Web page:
Competition Hopper

Should you acknowledge your competitors or pretend to exist alone in an empty universe?

By Charlie Hopper

From a macro-perspective, healthy competition is good. Truthful, direct comparisons help consumers. Attempts to offer customers better value create a thriving marketplace.

Before we take even one step into this topic, though, I have to say: please, read this article for entertainment purposes only until you have a serious look in the mirror and a brief chat with a lawyer – taking on your competitors could be a mistake.

Let’s make the distinction, at this point, then, between a marketing-based decision and a legal-based decision on whether to acknowledge your competitor. Legally, as I say, there’s inherent risk in mentioning the competition. From a marketing standpoint, there are also risks. Here’s a quick little list of gut checks to see if you should even flirt with danger.

1. Are you an underdog?

Typically, a direct comparison to the competition is something a challenger brand would consider, not a leader. We once worked with a restaurant whose board members included a former Coca-Cola marketer, a senior guy back when Coke was truly it, and never acknowledged the competition – alternatives didn’t exist. When we proposed a competitive-themed ad for the underdog restaurant chain on whose board this old Coke man sat, he fought against it: Why would you mention the competition? Why give them air time?

From the perspective of the largest soft drink company, his point was well made – and if you’re the biggest Italian restaurant in town, it probably makes no sense for you to look like you’re sweating or picking on the little guy or anything but the inevitable No. 1 choice.

If you’re not the overdog, though, there might be advantages to drawing a distinction that might raise your profile.

2. Would “punching up” potentially reduce the competition to just you and the top dog?

Competition Hopper2One advantage of direct comparison is illustrated by the recent Taco Bell breakfast promotions: they’re underdog-ish in the morning and they’re offering themselves as an option to McDonald’s, specifically and very clearly. They don’t mention McD’s name, but they use clown imagery, and reference things like a “Meh Muffin” (which might sound to a jury of one’s peers like a slurred version of the word “Mc-Muffin”).

Clearly, they’re comparing Taco Bell – not known for breakfast – to the dog whose breakfast is legendary. Result? They imply it’s a two-restaurant race and that they’re the only other decent alternative: Forget all the other fast food breakfasts. Strategically insidious and potentially effective.


3. Do you have any kind of proof?

Not just members of the bar association – average sitting-at-home citizens wonder what you base your claims on. Was there a study? Who did it?

Dunkin’ Donuts ran ads a few years ago quoting “a national taste test” where people preferred their coffee to Starbucks: “Friends don’t let friends drink Starbucks” with the URL “” The underdog effectively established their credibility by comparing themselves to a leader, and offering statistics from a survey of 476 adults in 10 cities conducted by A&G Research to back their claim up (if you chased the fine print).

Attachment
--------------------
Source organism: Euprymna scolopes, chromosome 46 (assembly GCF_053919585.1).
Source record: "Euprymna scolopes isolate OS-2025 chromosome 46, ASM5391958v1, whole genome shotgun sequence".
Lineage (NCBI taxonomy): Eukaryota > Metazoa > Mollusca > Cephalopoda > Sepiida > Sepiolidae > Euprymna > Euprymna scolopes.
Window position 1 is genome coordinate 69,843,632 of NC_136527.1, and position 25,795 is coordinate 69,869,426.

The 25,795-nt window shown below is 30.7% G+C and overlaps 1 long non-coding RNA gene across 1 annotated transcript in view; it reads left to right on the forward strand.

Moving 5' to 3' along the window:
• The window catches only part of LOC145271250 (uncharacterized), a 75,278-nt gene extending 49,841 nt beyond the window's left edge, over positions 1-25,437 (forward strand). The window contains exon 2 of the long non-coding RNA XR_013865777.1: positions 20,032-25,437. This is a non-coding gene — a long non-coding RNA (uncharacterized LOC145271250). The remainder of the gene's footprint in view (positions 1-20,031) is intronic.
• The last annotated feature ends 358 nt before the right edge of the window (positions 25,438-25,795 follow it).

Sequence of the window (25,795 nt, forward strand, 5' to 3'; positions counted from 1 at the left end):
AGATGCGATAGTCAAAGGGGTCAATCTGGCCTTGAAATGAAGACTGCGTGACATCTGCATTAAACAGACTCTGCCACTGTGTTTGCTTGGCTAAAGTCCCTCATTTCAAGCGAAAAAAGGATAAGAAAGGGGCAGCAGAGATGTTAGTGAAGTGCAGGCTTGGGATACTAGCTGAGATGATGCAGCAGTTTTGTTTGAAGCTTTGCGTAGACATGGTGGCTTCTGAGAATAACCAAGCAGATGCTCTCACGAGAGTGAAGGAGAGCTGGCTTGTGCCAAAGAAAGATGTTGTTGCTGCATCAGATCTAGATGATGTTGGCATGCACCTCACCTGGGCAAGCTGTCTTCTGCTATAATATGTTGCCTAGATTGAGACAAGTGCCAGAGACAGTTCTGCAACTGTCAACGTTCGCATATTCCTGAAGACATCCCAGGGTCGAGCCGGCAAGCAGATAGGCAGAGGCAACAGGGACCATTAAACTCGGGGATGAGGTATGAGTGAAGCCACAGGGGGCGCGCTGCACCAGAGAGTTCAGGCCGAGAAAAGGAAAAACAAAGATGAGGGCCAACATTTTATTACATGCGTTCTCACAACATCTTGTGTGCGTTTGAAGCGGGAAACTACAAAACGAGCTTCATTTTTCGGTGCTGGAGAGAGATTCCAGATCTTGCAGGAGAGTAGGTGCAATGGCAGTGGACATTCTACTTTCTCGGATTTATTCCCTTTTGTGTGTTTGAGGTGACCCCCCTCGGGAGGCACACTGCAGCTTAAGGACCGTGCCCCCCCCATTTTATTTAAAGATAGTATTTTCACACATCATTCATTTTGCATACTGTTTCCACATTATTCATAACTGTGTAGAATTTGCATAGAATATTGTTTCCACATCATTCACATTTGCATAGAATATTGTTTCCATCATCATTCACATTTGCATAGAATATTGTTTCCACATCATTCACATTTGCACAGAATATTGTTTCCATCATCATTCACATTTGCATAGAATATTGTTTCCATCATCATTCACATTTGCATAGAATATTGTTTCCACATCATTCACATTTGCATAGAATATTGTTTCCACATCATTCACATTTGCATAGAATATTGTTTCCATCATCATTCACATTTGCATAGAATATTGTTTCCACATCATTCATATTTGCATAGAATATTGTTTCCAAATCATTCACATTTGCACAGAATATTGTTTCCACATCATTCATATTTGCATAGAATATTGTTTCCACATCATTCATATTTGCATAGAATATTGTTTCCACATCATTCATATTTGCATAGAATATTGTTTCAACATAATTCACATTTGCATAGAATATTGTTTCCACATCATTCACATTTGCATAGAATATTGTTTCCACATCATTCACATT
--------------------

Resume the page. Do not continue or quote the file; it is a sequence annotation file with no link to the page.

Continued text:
Domino’s introduced oven-baked sandwiches citing a “national taste test” where Domino’s “Beat Subway 2 to 1.” Subway, of course, didn’t like that and sent a cease-and-desist letter. In a subsequent commercial, the president of Domino’s acknowledged receiving the letter and put it in the oven where it caught fire. Then he defiantly called out to the camera crew to run the previous ad, which made the original claim. It’s done with dry humor and it’s pretty engaging. In the end, Domino’s looks playful and Subway looks defensive. Or does Domino’s just look like jerks?

4. Will your customers enjoy it if you look like jerks?

Who are your customers? Will they find a good-natured one-upping charming? Are they the people who gather around a cafeteria punch fest yelling, “Fight! Fight! Fight!” Or are they the more restrained people shaking their heads and getting the heck out of there?

Arby’s hired “legendary detective Bo Dietl” to “investigate” where Subway slices its meat. He was shown standing in front of a Subway with the awning logo almost blurred out, but the Subway logo was still visible beneath the blur. He never mentioned the name aloud, but there was no doubt whom Arby’s was taking on. When he reveals their meat is sliced in Iowa instead of in the store, many viewers reportedly felt that the point was a little shaky and the overall effect of the ad kind of mean-spirited. Subsequent ads muted Dietl’s attacks and the campaign fizzled.

On the other hand, when McDonald’s discontinued Angus Third Pounders, Hardee’s/Carl’s Jr. CEO Andrew Puzder appeared in a one-minute-and-44-second YouTube ad sitting at what seemed to be his desk and earnestly saying, “Hello, McDonald’s customers.” He reads some tweets complaining about McDonald’s discontinuation, then takes a huge bite of a Hardee’s/Carl’s Jr. burger.

After patiently chewing, he says, “If you’re wondering where the beef is, we have it. And we’d never deprive you of it. In fact, for a limited time, we’ll offer our much-larger, much-higher-quality, 100 percent Black Angus Beef Six Dollar Burger for less than what you paid at McDonald’s. Just go to to download your coupon.” Brazen. Confrontational. And his young, male audience (the ones who respond to sexy-sexy-sexy TV ads) loved it.

So again, if you feel comfortable nodding yes to these marketing considerations, maybe do the research to understand the legal concerns specific to you or your proposed attack. But just in case something goes wrong, well, you didn’t hear any of this from me.

The Federal Alcohol Administration Act (FAA Act), the federal law adopted post-Prohibition in conjunction with the 21st Amendment, turns 80 this year. The past 80 years have seen much change within the alcoholic beverage industry, but the basic framework adopted shortly after the repeal of Prohibition remains the same.

That basic framework created three tiers of participants in the alcohol industry: (1) suppliers or manufacturers, which includes brewers, distillers and wineries; (2) wholesalers or distributors; and (3) retailers. Each of the three tiers is subject to a variety of federal, state and local laws that affect business relations and trade practices among alcoholic beverage industry participants.
While the advent of craft breweries, microdistilleries, and direct sales of wine have slightly chipped away at the strict requirements of the three-tier system the basic framework remains. Compliance is essential for any member of the alcoholic beverage industry.

Do you hear that? It’s a call to action. The issues plaguing the food industry today are frightening. A report from the Global Harvest Initiative states that the demand for food, feed, fiber and fuel will likely outpace food production in 2050. With the population expected to reach at least 9 billion, parts of the world still lack clean drinking water and $1 trillion worth of all food produced worldwide is lost or wasted. And those are just a few examples.